Sponsored Post in collaboration with Merchant Gourmet.
December is here again, and lurking temptingly around the corner is Christmas. For the foodies amongst us this spells a time of intense activity – cakes, puddings and preserves to be made, meats to be sourced, food orders to be placed; and, on top of that all the present buying and organising too, not to mention the decorating of the tree! But, what fun will be had whilst this all goes on.
A few weeks back I was approached by a PR company on behalf of Merchant Gourmet to see if I would be interested in entering a competition they are holding: to come up with a recipe using their ready to use whole chestnuts.
Sure enough I said yes and set too, planning several recipe ideas, before finally settling on a cake.
I went for ‘Festive Cupcakes’ that would suit as either a cake with a ‘wintery feel’ or a lighter alternative to the traditional, heavy Christmas cake.
The cake was based around a standard fruit cake recipe, but had a percentage of the regular plain flour swapped for chestnut flour (chestnut flour is gluten free – great news for coeliacs. and can be used in place of plain flour but is usually used in conjunction with other flours as it is very dense), and included the Merchant Gourmet chestnuts roughly chopped and folded through the mixture, along with dried raisins and cranberries. A double whammy of chestnut joy.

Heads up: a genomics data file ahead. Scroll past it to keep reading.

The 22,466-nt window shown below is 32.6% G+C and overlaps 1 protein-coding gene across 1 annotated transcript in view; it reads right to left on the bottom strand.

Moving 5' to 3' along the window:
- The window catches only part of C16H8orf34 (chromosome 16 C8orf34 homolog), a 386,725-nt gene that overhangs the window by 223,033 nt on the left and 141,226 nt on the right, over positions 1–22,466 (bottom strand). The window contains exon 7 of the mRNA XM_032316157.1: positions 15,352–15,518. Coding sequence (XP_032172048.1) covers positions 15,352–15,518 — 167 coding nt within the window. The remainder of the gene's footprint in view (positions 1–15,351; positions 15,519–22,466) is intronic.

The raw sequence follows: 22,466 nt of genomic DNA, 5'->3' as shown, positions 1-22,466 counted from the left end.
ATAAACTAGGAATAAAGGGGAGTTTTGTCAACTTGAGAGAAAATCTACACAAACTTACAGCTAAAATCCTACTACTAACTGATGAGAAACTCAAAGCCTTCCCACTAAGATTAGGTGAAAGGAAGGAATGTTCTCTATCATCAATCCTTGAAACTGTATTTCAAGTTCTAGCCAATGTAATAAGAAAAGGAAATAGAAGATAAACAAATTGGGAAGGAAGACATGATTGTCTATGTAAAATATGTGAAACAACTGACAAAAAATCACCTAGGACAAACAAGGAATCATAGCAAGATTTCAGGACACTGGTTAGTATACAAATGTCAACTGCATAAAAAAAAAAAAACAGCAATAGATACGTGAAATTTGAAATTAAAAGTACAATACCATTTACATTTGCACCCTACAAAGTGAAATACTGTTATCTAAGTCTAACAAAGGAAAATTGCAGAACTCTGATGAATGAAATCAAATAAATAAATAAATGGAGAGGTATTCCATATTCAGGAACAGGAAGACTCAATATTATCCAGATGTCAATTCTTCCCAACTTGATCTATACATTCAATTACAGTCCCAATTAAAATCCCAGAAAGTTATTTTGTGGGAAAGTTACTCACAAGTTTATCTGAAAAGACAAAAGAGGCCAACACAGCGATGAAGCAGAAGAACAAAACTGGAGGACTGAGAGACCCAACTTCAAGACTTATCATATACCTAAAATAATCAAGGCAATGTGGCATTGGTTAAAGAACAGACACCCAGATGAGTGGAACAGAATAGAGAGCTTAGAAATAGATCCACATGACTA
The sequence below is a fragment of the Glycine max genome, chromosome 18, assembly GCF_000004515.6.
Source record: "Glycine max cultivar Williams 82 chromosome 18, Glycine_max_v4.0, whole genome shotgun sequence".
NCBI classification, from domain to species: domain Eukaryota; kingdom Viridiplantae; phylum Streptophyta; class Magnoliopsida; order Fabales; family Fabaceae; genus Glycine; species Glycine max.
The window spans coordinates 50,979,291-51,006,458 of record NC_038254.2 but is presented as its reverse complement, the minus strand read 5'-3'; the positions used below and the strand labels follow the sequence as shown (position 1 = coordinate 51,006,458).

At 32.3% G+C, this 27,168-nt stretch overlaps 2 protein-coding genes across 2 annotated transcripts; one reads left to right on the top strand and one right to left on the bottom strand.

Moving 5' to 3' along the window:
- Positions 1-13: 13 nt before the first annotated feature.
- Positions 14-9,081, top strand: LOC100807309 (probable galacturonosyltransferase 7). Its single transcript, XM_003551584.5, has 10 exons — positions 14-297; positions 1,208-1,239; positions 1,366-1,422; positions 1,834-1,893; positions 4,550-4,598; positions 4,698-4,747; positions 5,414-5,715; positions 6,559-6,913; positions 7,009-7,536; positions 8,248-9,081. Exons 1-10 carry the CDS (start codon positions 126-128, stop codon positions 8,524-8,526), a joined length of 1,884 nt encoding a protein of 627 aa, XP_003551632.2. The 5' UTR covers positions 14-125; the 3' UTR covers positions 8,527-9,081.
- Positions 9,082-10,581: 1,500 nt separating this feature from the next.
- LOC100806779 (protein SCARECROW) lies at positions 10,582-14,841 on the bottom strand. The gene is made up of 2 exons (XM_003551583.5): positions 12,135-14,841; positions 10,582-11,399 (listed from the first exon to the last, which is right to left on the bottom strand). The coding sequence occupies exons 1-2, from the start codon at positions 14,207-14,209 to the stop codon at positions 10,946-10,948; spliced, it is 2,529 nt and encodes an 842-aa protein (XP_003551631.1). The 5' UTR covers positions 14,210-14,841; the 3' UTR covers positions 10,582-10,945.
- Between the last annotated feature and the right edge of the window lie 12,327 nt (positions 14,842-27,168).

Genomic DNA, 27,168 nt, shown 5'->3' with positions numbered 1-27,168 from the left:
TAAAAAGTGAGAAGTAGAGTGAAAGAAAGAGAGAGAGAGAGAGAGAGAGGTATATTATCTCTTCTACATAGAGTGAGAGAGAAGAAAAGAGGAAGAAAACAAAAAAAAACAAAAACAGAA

Chestnuts are shiny brown nuts whose thick casing has long, sharp, needle-like spikes (burrs). There are usually two to four nuts per casing. Unlike other nuts, chestnuts have a high starch and water content but low protein and fat levels. They’ve never been as popular in British kitchens as in Continental ones, but they’re a versatile and flavourful storecupboard ingredient, that I feel we should make more of. Chestnuts are available fresh, ground (flour), dried, puréed or vacuum-packed.
This is the non-cake makers cake, it is ludicrously simple to make, a complete breeze of a task amongst the stress of the festive season. I have included a jar of homemade no cook marmalade in the ingredients, but, should you wish so it could easily be swapped with a jar of shop bought marmalade of your preference.
These cupcakes have everything going for them, everything that is except staying power. That is to say that unlike the more traditional of Christmas cakes, these cupcakes will not take well to sitting in a tin prepared weeks in advance – they need to be eaten fresh, within a couple of days of baking. No hardship let me tell you.
Decorate the cake as you wish – Royal icing for the traditional route, or go contemporary as I did and use a white chocolate cream cheese frosting.
With the snow falling, making the countryside look like a winter wonderland, and the smell of these festive chestnut cupcakes (and a few traditional Christmas cakes) wafting from my kitchen, it certainly is beginning to feel a lot like Christmas … what’s the betting though that we’ll have all the snow now and none on Christmas day?